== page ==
One of the Krauts was a little blond who could speak some English. He sat on a box near me and went through a box of rations in nothing flat. He said he was 15 but had had a year in the Army and that his was a crack regiment rushed from Italy. He seemed to have the Hitler bug bad. Just then all hell broke loose out in the yard behind the barn where most of the Germans were standing around eating rations. Some Americans had caught them in a cross-fire from the woods. Several Germans fell in the farmyard and the rest moved into a patch of heavy woods the other side of the aid station.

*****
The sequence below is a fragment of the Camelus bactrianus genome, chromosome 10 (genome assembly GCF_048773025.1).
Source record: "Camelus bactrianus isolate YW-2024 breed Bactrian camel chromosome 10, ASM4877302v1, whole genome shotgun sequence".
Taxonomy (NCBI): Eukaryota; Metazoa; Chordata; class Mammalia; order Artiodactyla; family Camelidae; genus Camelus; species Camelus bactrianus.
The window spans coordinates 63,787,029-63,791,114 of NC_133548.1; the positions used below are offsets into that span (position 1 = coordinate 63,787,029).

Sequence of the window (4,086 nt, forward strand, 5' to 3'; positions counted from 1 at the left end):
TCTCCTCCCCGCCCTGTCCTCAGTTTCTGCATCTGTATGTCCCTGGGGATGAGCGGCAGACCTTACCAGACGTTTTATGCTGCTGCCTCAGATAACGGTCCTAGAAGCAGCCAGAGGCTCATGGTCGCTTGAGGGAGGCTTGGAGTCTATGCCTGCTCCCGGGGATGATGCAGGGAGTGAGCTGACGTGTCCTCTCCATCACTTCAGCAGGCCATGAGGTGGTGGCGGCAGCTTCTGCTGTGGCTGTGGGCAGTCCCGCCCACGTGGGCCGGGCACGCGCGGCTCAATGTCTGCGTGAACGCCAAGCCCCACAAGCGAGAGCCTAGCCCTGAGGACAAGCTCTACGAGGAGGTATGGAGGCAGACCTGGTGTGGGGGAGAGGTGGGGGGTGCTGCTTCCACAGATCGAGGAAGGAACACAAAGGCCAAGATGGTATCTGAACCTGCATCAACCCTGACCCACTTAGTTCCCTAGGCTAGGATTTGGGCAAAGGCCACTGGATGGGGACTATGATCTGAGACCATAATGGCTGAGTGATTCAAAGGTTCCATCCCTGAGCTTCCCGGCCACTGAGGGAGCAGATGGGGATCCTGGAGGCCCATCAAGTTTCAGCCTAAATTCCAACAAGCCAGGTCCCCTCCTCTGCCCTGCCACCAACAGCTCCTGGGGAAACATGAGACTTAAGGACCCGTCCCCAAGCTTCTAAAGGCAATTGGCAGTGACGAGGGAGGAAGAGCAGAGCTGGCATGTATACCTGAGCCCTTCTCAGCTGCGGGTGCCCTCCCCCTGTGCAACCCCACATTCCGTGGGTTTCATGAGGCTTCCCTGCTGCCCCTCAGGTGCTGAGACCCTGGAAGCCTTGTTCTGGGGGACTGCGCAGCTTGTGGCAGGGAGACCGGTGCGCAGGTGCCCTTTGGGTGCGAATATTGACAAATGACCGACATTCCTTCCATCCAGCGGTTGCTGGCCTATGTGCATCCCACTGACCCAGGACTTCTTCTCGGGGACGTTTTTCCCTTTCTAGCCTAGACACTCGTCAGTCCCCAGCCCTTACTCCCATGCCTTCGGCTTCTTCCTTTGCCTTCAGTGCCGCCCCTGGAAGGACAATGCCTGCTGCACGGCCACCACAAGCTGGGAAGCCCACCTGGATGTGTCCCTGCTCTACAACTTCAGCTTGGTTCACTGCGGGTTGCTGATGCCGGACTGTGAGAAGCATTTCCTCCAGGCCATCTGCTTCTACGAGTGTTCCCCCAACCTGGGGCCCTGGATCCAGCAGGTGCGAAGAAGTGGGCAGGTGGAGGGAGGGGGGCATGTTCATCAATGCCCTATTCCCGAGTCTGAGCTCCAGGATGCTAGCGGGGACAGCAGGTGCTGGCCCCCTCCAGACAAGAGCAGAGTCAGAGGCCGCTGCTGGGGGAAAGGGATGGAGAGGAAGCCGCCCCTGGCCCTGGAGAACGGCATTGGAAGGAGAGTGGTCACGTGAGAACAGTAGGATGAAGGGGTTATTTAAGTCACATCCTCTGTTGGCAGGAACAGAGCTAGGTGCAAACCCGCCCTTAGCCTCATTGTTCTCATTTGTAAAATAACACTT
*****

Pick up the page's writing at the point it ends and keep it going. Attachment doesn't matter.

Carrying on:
All of us that could move got up and looked through the cracks in the stone walls and saw that the Germans were working a machinegun right behind our barn. I could hear the bullets whining off our walls. A kid next to me said he wished they would take this war a little farther away, and in a short while the firing did let down. Soon American paratroopers began drifting in to us from the woods. It was strange the way, as soon as the shooting started and the Germans began to fall in the farmyard, the little blond kid took off his ammunition belt and threw his gun down, and so did about four others who had been sitting in the room eating. So I guess he wasn’t as fond of fighting as he had been telling me because he didn’t try to escape with his buddies and was taken in tow by the paratroopers who were bringing in some of their own wounded by that time.